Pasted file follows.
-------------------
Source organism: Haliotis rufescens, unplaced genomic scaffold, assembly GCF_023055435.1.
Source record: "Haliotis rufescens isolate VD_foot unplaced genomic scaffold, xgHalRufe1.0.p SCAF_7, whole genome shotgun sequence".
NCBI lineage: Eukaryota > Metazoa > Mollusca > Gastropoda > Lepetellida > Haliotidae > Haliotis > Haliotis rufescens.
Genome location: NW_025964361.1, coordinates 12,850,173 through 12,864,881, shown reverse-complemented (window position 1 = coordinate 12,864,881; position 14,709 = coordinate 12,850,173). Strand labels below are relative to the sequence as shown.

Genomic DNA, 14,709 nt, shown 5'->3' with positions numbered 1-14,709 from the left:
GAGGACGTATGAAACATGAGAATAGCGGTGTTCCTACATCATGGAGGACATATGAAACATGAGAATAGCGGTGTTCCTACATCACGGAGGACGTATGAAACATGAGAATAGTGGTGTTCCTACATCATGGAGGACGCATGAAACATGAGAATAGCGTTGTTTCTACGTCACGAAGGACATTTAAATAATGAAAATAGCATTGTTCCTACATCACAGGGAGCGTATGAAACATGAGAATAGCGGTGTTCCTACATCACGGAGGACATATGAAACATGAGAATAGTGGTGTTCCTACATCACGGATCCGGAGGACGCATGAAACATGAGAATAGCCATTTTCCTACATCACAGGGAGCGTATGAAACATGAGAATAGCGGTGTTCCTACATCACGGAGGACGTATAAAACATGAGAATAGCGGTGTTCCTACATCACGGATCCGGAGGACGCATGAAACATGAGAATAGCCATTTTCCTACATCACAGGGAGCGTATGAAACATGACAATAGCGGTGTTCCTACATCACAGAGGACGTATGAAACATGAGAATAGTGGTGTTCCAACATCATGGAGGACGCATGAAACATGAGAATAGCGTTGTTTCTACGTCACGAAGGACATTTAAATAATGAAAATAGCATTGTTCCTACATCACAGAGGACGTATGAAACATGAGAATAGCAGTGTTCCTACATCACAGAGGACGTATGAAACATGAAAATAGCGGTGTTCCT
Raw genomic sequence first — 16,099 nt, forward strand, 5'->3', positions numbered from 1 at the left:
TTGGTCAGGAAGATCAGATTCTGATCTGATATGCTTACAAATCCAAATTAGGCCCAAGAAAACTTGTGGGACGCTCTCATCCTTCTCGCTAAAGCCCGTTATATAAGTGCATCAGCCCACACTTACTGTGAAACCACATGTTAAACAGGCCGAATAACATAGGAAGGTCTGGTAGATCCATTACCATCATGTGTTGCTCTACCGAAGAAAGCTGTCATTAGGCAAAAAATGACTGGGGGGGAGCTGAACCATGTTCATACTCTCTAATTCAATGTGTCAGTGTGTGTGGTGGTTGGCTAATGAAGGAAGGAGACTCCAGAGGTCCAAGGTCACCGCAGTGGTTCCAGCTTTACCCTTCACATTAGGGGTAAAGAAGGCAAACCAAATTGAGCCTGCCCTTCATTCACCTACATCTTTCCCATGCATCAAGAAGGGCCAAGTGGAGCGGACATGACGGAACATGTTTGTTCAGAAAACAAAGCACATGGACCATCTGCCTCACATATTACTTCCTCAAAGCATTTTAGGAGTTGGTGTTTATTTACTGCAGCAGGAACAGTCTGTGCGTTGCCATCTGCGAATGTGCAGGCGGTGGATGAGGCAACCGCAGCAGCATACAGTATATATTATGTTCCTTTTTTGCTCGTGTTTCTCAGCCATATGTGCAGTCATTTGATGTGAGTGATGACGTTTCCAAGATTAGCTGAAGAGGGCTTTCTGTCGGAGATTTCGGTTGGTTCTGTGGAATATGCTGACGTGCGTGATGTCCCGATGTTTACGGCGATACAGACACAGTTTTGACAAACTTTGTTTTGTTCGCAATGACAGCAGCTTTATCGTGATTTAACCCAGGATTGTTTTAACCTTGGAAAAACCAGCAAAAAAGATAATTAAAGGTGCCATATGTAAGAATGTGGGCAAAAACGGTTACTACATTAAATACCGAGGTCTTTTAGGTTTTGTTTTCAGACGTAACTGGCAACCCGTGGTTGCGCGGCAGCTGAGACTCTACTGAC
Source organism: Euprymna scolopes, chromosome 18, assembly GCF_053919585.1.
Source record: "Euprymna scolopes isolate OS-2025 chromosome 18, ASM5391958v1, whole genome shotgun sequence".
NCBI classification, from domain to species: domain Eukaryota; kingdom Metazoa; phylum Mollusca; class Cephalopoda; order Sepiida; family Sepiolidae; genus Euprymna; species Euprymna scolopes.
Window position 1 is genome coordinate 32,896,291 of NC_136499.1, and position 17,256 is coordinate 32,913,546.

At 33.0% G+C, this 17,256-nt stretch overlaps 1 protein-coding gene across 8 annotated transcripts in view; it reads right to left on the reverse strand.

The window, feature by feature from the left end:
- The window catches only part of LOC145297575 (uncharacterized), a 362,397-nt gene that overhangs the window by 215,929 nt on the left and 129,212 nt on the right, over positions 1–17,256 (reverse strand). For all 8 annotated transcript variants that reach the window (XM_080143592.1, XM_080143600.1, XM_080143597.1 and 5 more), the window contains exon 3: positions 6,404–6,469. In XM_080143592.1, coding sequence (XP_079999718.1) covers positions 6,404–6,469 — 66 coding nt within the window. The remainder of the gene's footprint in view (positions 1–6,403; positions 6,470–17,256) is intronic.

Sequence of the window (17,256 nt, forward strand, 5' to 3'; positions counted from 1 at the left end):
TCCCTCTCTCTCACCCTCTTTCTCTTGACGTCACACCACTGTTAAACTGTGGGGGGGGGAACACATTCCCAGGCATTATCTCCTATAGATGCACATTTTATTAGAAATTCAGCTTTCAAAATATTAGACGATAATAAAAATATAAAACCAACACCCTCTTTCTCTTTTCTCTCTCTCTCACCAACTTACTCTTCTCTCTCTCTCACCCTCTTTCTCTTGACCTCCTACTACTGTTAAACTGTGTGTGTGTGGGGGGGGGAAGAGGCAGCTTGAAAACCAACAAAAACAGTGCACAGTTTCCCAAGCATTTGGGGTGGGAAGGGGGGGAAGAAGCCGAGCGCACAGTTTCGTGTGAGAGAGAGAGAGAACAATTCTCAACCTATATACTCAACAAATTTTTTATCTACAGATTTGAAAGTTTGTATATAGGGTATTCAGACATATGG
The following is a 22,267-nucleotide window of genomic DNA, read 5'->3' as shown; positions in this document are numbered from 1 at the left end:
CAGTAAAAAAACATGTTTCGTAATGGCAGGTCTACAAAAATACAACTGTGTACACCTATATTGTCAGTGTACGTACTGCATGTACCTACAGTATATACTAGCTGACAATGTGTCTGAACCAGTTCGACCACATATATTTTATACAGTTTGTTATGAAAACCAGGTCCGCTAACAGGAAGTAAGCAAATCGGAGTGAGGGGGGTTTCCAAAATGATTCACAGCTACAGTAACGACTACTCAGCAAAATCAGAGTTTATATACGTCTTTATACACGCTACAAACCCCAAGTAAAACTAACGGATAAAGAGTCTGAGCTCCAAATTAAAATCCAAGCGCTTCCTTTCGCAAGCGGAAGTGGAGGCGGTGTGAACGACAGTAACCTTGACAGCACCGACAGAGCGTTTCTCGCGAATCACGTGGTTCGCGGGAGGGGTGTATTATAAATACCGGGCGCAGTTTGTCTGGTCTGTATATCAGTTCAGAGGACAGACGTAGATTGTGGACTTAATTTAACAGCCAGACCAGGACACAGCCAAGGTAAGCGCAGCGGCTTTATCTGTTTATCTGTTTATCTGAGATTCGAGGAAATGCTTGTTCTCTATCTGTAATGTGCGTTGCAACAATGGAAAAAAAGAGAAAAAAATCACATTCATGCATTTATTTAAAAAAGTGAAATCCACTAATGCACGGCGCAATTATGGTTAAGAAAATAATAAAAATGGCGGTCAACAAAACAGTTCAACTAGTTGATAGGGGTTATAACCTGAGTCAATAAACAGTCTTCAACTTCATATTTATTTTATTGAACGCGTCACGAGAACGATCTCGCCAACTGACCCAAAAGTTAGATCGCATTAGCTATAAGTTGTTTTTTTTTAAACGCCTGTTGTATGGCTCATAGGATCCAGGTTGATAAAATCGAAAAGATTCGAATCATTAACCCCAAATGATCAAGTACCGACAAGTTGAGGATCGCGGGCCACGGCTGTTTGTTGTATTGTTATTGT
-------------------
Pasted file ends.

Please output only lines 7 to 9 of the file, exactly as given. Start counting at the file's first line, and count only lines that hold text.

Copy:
Raw genomic sequence first — 16,099 nt, forward strand, 5'->3', positions numbered from 1 at the left:
TTGGTCAGGAAGATCAGATTCTGATCTGATATGCTTACAAATCCAAATTAGGCCCAAGAAAACTTGTGGGACGCTCTCATCCTTCTCGCTAAAGCCCGTTATATAAGTGCATCAGCCCACACTTACTGTGAAACCACATGTTAAACAGGCCGAATAACATAGGAAGGTCTGGTAGATCCATTACCATCATGTGTTGCTCTACCGAAGAAAGCTGTCATTAGGCAAAAAATGACTGGGGGGGAGCTGAACCATGTTCATACTCTCTAATTCAATGTGTCAGTGTGTGTGGTGGTTGGCTAATGAAGGAAGGAGACTCCAGAGGTCCAAGGTCACCGCAGTGGTTCCAGCTTTACCCTTCACATTAGGGGTAAAGAAGGCAAACCAAATTGAGCCTGCCCTTCATTCACCTACATCTTTCCCATGCATCAAGAAGGGCCAAGTGGAGCGGACATGACGGAACATGTTTGTTCAGAAAACAAAGCACATGGACCATCTGCCTCACATATTACTTCCTCAAAGCATTTTAGGAGTTGGTGTTTATTTACTGCAGCAGGAACAGTCTGTGCGTTGCCATCTGCGAATGTGCAGGCGGTGGATGAGGCAACCGCAGCAGCATACAGTATATATTATGTTCCTTTTTTGCTCGTGTTTCTCAGCCATATGTGCAGTCATTTGATGTGAGTGATGACGTTTCCAAGATTAGCTGAAGAGGGCTTTCTGTCGGAGATTTCGGTTGGTTCTGTGGAATATGCTGACGTGCGTGATGTCCCGATGTTTACGGCGATACAGACACAGTTTTGACAAACTTTGTTTTGTTCGCAATGACAGCAGCTTTATCGTGATTTAACCCAGGATTGTTTTAACCTTGGAAAAACCAGCAAAAAAGATAATTAAAGGTGCCATATGTAAGAATGTGGGCAAAAACGGTTACTACATTAAATACCGAGGTCTTTTAGGTTTTGTTTTCAGACGTAACTGGCAACCCGTGGTTGCGCGGCAGCTGAGACTCTACTGAC
Source organism: Euprymna scolopes, chromosome 18, assembly GCF_053919585.1.